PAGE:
edX Will Invest Another $1.8M in Fostering Digital Bachelors’ Degrees

Anant Agarwal, CEO at edX, decided to channel the funding received with Yidan Prize of $1.8 million to “reimagine undergraduate online education” and foster stackable credentials in this area.

That amount corresponds to 50% of the prize, which was granted at an award ceremony in Hong Kong, last December 10. Half of the $3.9M was in the form of a cash prize to the laureate (Mr. Agarwal), while the other was a project fund.

“In the next three to five years, we want to utilize the proceeds to truly reimagine the undergraduate degree. We want to see anybody anywhere in the world to get undergraduate plus education,” said Anant Agarwal during a conversation with Professor Larry Hedges, laureated also with the Yidan Prize, and Tom Blackwell, CEO at EM. [In the picture; also, see the video below].

Early this year, the edX organization started to analyze the viability of launching customizable digital bachelors’ degrees, as IBL News reported.

These credentials, registered with the name of “MicroBachelors”, could be priced at $10,000.

The MicroBachelors project, which started with a grant of $700,000 from the Lumina Foundation, mirrors MicroMasters’ successful initiative. The idea follows Anant Agarwal’s view of “education as a Lego.”

However, edX won’t be the first MOOC platform to launch a Bachelor’s degree. Coursera scored this achievement by releasing the Bachelor of Science in Computer Science from the University of London earlier this year.

EdX Will Participate in Cyber NYC, an Initiative Intended to Dominate Cybersecurity

edX Inc. will join the Cyber NYC initiative, a $30 million investment from the New York City Development Corporation (NYCEDC) designed to rapidly grow the city’s ecosystem and infrastructure for cybersecurity.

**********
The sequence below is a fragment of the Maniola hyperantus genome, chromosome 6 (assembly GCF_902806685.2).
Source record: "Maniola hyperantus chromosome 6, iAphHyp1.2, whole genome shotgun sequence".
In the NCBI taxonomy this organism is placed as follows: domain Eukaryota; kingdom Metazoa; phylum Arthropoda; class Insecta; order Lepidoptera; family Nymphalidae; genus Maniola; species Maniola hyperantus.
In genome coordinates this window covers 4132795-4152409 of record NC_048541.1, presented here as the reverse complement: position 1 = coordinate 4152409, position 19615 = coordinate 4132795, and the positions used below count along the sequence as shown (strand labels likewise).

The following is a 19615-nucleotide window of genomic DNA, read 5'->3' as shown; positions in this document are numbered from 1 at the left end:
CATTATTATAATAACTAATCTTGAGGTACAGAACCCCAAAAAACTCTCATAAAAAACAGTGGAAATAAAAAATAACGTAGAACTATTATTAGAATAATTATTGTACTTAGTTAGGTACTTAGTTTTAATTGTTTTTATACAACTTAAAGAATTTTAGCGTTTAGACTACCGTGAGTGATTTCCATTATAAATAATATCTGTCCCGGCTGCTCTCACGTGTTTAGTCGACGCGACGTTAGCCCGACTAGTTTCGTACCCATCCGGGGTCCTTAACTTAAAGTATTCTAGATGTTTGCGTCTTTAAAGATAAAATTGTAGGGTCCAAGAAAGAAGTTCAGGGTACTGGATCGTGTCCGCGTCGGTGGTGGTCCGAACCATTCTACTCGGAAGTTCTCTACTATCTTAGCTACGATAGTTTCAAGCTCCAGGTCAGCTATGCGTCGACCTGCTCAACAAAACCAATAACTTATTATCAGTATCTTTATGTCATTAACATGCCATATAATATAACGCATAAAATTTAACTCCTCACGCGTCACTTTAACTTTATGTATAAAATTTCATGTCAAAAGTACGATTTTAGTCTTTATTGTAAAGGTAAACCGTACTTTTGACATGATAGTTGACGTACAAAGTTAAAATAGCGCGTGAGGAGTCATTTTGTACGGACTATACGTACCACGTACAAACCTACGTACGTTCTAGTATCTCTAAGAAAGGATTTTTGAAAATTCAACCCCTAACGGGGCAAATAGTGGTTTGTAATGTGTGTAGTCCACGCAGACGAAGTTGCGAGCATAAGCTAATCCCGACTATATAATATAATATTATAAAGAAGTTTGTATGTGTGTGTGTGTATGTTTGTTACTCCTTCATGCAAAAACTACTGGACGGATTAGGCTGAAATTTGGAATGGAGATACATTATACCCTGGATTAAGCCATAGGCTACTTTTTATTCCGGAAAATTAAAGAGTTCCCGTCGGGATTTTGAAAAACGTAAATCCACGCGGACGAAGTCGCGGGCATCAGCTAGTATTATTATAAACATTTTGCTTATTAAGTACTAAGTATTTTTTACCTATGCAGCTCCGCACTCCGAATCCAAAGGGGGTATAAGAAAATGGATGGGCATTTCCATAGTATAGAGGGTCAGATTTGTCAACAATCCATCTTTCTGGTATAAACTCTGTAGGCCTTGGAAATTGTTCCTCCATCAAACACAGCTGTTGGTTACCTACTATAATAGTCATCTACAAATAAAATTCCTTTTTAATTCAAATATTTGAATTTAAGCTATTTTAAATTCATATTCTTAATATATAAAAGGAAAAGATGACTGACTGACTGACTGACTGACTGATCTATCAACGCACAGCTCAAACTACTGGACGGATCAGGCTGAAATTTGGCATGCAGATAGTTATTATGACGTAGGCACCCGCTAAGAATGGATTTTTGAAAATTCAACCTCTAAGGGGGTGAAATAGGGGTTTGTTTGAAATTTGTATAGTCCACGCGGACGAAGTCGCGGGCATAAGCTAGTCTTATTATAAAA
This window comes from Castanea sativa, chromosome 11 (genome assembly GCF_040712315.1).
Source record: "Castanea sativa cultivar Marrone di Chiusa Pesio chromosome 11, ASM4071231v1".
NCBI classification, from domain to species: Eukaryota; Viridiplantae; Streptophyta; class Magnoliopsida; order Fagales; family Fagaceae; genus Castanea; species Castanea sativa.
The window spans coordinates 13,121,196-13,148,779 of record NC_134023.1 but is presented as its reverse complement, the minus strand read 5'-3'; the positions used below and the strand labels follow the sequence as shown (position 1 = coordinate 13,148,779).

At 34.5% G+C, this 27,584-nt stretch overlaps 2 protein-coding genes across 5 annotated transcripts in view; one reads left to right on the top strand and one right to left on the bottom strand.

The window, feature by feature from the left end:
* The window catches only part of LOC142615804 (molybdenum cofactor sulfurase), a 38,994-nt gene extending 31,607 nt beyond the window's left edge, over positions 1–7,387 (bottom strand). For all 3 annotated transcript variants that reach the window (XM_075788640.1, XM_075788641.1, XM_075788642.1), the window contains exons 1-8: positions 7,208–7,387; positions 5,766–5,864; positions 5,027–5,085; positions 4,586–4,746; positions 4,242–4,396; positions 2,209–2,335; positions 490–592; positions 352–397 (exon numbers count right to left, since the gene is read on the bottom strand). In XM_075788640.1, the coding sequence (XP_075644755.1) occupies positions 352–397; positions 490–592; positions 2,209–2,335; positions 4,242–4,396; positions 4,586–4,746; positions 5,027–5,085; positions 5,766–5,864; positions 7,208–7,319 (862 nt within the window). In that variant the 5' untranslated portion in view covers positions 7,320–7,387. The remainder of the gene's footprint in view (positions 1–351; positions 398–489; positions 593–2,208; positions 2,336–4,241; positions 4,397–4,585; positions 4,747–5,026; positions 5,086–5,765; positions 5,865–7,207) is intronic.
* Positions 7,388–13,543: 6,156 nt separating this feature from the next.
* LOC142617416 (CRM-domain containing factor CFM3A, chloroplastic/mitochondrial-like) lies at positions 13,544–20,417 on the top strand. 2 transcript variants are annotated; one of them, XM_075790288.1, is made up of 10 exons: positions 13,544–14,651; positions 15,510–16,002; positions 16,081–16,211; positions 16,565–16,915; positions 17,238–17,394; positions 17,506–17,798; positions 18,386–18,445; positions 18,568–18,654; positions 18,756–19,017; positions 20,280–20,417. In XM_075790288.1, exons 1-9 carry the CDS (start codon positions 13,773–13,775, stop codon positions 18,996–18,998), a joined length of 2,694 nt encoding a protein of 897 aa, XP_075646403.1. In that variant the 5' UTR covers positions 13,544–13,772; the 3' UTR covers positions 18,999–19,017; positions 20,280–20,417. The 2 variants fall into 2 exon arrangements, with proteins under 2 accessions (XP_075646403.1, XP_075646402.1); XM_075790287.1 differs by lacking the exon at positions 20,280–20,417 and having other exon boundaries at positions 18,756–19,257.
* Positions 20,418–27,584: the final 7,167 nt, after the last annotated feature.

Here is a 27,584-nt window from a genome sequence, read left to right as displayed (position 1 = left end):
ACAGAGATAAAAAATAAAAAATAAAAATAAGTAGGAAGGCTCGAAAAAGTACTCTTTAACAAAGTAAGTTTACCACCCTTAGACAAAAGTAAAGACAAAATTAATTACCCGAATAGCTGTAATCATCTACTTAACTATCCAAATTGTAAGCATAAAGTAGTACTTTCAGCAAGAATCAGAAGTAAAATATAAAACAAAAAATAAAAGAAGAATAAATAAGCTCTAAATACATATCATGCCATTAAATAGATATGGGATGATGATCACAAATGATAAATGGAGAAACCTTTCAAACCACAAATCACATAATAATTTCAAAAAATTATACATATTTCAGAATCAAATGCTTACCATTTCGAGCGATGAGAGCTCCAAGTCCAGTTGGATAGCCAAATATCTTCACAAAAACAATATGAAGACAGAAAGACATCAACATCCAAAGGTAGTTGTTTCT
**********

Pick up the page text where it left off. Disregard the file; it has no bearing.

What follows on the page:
“The financial industry has been the lifeblood of this city for our entire history, and the costs of cybercrime are rising quickly,” explained James Patchett, CEO at NYCEDC to TechCrunch.  Currently, there are roughly 6,000 cybersecurity professionals employed in New York City. Through these programs, the number could increase by another 10,000, and a community for cyber professionals in New York City will be created.

Companies who have made commitments to the program include Facebook, Goldman Sachs, MasterCard, PricewaterhouseCoopers, and edX.org.

The Cyber NYC program is made up of five new startup programs intended to dominate cybersecurity:

  • Partnering with Jerusalem Venture Partners, an accelerator called Hub.NYC will develop enterprise cybersecurity companies by connecting them with advisors and customers. The program will be hosted in a nearly 100,000 square ft building in SoHo.
  • The city will create a new, 15,000 square ft Global Cyber Center co-working facility in Chelsea, where talented individuals in the cyber industry will be able to hang out and learn from each other through event programming and meetups.
  • With Fullstack Academy and Laguardia Community College, a Cyber Boot Camp will be created to enhance the ability of local workers to find jobs in the cybersecurity space.
  • Through an “Applied Learning Initiative,” students will be able to earn a “CUNY-Facebook Master’s Degree” in Cybersecurity. The program has participation from the City University of New York, New York University, Columbia University, Cornell Tech, and iQ4.
  • With Columbia University’s Technology Ventures, NYCEDC will introduce a program called Inventors to Founders that will work to commercialize university research.

In terms of the educational initiative, the NYCEDC’s programs will allow students to take classes at any university in the five-member consortium, and transfer credits freely — a concept that the NYCEDC bills as “stackable certificates.”

Meanwhile, Facebook partnered with the City University of New York to create a professional Master’s degree program to train a new class of cybersecurity leaders. The idea is to provide a pathway to a widely-respected credential without having to take too much time off of work.

 

December 2017 Newsletter on Learning Innovation

DECEMBER 2017  –  NEWSLETTER #4